In particular, God wants to dwell in our hearts. Actually, given how dirty and disorderly our hearts are, we are no worthy dwelling for a holy God. Nevertheless, He is willing to tolerate our unholiness and to dwell in us. Such great love from our God deserves not just a momentary outburst of gratitude, but perpetual and overwhelming thanksgiving.

Many of us already recognize that God’s greatness deserves thanksgiving, but how often do we actually give thanks to God, whether in prayer or quiet reflection? For some, saying “Thank God!” has become second nature. But do we really mean it? Very often, unless something special happens or we experience grace from God, we may not thank Him or thank Him as whole-heartedly as we ought to. Moreover, even after experiencing God’s amazing grace, human beings are wont to be forgetful after the first gush of gratitude. The memory of God’s blessings is often and easily crowded out by the anxieties of daily life.

Hence, we should make it a point to consciously count our blessings every day. We shall then begin to see and appreciate the multifarious ways in which God cares for and guides us in our daily lives. This draws us closer to Him. Conversely, the less frequently we give thanks to God and the more we take Him for granted, the more easily we will fall to grumbling about our poor lot in life. And like the stubborn ungrateful Israelites of yore, we will eventually draw away from Him.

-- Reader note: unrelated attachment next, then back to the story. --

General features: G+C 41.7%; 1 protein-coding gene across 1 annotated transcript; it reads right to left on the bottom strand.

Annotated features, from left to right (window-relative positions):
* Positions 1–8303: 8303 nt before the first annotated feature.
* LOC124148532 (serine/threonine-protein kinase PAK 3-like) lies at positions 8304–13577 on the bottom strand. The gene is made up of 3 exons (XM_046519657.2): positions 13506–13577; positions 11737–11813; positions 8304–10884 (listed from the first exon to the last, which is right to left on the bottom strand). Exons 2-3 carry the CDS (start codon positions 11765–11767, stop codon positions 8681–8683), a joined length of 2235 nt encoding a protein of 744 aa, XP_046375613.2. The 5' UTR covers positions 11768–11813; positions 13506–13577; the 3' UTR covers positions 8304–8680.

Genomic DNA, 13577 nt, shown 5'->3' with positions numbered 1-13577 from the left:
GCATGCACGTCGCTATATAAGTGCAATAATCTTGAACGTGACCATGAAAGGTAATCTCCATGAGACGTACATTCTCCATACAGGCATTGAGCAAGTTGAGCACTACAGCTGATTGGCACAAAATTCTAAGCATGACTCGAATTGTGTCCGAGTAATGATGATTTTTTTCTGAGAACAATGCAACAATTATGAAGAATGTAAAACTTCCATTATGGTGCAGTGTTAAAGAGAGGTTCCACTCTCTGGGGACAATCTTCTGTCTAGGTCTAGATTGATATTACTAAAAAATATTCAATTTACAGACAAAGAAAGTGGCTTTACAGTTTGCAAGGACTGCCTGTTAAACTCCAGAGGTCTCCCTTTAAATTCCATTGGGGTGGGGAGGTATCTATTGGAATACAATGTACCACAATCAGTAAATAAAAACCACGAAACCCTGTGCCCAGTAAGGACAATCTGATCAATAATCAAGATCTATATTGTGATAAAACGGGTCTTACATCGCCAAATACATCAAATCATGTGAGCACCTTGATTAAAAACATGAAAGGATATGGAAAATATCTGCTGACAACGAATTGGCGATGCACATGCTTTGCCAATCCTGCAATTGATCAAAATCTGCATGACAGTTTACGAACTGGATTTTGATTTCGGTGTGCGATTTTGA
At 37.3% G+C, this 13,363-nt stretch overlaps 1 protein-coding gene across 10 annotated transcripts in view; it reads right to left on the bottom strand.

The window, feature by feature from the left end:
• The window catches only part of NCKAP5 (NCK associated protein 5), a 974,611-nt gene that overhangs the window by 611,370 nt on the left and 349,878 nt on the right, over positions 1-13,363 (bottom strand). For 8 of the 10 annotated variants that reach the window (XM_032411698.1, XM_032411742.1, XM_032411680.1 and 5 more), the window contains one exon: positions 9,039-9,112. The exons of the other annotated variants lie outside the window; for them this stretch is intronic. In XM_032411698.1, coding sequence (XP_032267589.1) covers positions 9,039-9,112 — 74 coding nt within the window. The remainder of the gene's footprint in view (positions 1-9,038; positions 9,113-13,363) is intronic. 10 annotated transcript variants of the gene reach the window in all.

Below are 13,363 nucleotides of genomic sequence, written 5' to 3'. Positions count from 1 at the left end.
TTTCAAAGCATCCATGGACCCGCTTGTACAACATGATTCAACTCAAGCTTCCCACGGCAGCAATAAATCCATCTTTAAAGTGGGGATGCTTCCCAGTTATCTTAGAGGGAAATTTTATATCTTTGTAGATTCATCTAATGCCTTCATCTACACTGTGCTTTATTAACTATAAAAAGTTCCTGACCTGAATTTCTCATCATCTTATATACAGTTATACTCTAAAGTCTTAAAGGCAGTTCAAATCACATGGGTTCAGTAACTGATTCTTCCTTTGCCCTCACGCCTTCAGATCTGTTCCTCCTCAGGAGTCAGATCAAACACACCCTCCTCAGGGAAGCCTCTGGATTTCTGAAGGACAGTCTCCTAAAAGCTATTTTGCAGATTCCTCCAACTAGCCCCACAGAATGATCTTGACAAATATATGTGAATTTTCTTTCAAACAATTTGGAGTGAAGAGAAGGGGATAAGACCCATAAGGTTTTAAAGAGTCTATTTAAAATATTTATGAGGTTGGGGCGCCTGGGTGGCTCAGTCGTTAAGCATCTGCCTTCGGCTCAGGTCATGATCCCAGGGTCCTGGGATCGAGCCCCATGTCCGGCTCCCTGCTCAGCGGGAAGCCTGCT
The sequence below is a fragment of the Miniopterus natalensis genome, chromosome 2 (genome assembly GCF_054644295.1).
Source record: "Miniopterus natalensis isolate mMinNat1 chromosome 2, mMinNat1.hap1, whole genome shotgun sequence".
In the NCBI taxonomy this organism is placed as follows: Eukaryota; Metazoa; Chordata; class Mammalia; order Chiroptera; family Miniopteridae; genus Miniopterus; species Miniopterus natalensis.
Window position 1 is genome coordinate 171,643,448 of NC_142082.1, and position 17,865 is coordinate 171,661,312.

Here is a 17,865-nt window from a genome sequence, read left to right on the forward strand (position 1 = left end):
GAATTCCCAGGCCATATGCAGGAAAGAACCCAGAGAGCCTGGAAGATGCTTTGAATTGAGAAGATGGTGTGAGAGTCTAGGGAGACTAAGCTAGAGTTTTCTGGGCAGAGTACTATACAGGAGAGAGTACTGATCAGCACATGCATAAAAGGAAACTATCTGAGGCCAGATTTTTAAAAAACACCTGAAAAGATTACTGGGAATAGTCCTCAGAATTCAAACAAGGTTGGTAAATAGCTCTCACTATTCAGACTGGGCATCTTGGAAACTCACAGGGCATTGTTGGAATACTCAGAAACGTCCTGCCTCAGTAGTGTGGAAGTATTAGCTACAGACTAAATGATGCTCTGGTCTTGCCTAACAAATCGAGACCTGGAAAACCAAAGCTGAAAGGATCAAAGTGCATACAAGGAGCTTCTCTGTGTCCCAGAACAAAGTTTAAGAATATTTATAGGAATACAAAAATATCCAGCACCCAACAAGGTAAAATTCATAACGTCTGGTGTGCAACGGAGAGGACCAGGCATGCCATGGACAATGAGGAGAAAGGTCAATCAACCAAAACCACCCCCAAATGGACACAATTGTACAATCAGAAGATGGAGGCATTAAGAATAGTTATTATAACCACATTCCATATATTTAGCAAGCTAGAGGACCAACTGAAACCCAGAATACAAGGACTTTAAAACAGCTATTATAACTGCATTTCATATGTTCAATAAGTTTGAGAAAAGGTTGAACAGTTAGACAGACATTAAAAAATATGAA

Apostle Paul exhorts us to always give thanks to God (Eph 5:20; 1 Thess 5:18). Our awesome God is willing to dwell amongst us and, more importantly, dwell in us. Moreover, to ensure that one day we can dwell in the heavenly kingdom with Him, He willingly gave up His life on the cross. His love surpasses even the greatest human love.


For the love of Christ compels us, because we judge thus: that if One died for all, then all died; and He died for all, that those who live should live no longer for themselves, but for Him who died for them and rose again. (2 Cor 5:14–15)

Paul deeply understood and felt the love of Christ for him. This understanding compelled him to resolve to live for the One who died for him. And indeed Paul lived his entire life for God, from the time he believed to the time he was martyred. His life and conduct is truly worthy of our admiration, for it shows us how we ought to live for Christ.